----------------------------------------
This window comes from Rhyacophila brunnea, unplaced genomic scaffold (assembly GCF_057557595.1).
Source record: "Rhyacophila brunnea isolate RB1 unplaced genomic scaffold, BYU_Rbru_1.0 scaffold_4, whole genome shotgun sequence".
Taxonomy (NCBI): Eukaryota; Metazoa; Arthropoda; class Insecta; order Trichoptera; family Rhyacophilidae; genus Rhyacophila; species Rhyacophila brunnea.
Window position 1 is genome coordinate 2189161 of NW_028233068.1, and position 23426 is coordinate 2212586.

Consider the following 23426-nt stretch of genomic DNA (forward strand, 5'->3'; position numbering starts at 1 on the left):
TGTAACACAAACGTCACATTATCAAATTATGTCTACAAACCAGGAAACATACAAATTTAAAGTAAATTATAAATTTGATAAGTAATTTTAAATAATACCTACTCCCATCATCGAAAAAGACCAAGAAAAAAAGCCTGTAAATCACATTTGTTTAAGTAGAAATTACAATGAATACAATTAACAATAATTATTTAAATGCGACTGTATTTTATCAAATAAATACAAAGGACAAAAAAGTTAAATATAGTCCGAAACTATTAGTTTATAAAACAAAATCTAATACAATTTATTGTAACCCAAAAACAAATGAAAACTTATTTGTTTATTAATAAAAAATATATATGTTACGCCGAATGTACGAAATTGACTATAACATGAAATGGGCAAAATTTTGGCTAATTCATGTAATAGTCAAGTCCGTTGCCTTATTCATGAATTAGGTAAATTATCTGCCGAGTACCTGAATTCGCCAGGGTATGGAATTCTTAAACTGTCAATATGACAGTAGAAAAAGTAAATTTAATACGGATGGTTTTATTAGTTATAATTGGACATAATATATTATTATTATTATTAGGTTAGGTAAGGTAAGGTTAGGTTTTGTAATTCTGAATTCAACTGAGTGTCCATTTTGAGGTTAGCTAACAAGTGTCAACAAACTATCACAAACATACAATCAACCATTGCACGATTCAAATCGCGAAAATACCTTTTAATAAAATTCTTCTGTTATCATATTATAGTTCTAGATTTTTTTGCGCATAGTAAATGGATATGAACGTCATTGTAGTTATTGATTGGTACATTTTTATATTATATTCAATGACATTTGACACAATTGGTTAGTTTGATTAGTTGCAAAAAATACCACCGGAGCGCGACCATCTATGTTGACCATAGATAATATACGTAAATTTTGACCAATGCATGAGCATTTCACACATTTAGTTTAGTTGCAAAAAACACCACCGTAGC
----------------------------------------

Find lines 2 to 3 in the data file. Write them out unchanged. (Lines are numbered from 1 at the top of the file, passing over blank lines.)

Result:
Source record: "Rhyacophila brunnea isolate RB1 unplaced genomic scaffold, BYU_Rbru_1.0 scaffold_4, whole genome shotgun sequence".
Taxonomy (NCBI): Eukaryota; Metazoa; Arthropoda; class Insecta; order Trichoptera; family Rhyacophilidae; genus Rhyacophila; species Rhyacophila brunnea.